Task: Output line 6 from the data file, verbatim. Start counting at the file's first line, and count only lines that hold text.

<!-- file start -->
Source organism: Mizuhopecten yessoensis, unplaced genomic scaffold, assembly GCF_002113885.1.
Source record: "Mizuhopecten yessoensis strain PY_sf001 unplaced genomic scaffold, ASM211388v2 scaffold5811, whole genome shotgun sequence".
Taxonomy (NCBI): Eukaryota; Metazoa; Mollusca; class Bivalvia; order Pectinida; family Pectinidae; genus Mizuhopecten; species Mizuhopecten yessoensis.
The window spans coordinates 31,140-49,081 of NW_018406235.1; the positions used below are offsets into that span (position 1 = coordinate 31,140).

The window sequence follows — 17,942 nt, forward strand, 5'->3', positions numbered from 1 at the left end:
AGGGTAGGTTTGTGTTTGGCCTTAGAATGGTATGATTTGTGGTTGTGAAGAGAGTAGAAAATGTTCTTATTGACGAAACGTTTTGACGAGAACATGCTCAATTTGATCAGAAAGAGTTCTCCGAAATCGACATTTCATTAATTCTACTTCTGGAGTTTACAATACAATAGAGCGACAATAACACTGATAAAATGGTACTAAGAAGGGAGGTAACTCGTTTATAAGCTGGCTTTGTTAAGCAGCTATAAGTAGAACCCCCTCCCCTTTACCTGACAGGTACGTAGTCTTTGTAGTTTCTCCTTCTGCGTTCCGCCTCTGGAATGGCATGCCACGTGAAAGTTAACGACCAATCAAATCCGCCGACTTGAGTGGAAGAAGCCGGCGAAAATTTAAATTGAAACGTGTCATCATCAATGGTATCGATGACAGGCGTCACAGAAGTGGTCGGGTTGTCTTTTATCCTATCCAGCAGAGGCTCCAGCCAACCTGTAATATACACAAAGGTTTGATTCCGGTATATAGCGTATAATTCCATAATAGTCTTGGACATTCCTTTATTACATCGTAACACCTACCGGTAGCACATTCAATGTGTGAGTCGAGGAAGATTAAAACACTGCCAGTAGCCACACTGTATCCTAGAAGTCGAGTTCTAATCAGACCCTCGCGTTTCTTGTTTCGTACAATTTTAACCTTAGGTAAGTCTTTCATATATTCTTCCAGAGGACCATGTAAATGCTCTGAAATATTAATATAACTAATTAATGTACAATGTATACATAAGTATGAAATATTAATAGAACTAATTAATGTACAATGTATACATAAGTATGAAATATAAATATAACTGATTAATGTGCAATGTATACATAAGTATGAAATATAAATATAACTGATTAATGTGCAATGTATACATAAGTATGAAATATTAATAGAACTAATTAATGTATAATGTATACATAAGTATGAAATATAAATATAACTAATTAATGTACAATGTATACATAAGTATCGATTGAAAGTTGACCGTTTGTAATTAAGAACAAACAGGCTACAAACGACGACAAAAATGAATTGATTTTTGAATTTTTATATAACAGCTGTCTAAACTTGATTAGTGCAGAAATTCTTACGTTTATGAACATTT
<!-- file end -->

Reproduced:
AGGGTAGGTTTGTGTTTGGCCTTAGAATGGTATGATTTGTGGTTGTGAAGAGAGTAGAAAATGTTCTTATTGACGAAACGTTTTGACGAGAACATGCTCAATTTGATCAGAAAGAGTTCTCCGAAATCGACATTTCATTAATTCTACTTCTGGAGTTTACAATACAATAGAGCGACAATAACACTGATAAAATGGTACTAAGAAGGGAGGTAACTCGTTTATAAGCTGGCTTTGTTAAGCAGCTATAAGTAGAACCCCCTCCCCTTTACCTGACAGGTACGTAGTCTTTGTAGTTTCTCCTTCTGCGTTCCGCCTCTGGAATGGCATGCCACGTGAAAGTTAACGACCAATCAAATCCGCCGACTTGAGTGGAAGAAGCCGGCGAAAATTTAAATTGAAACGTGTCATCATCAATGGTATCGATGACAGGCGTCACAGAAGTGGTCGGGTTGTCTTTTATCCTATCCAGCAGAGGCTCCAGCCAACCTGTAATATACACAAAGGTTTGATTCCGGTATATAGCGTATAATTCCATAATAGTCTTGGACATTCCTTTATTACATCGTAACACCTACCGGTAGCACATTCAATGTGTGAGTCGAGGAAGATTAAAACACTGCCAGTAGCCACACTGTATCCTAGAAGTCGAGTTCTAATCAGACCCTCGCGTTTCTTGTTTCGTACAATTTTAACCTTAGGTAAGTCTTTCATATATTCTTCCAGAGGACCATGTAAATGCTCTGAAATATTAATATAACTAATTAATGTACAATGTATACATAAGTATGAAATATTAATAGAACTAATTAATGTACAATGTATACATAAGTATGAAATATAAATATAACTGATTAATGTGCAATGTATACATAAGTATGAAATATAAATATAACTGATTAATGTGCAATGTATACATAAGTATGAAATATTAATAGAACTAATTAATGTATAATGTATACATAAGTATGAAATATAAATATAACTAATTAATGTACAATGTATACATAAGTATCGATTGAAAGTTGACCGTTTGTAATTAAGAACAAACAGGCTACAAACGACGACAAAAATGAATTGATTTTTGAATTTTTATATAACAGCTGTCTAAACTTGATTAGTGCAGAAATTCTTACGTTTATGAACATTT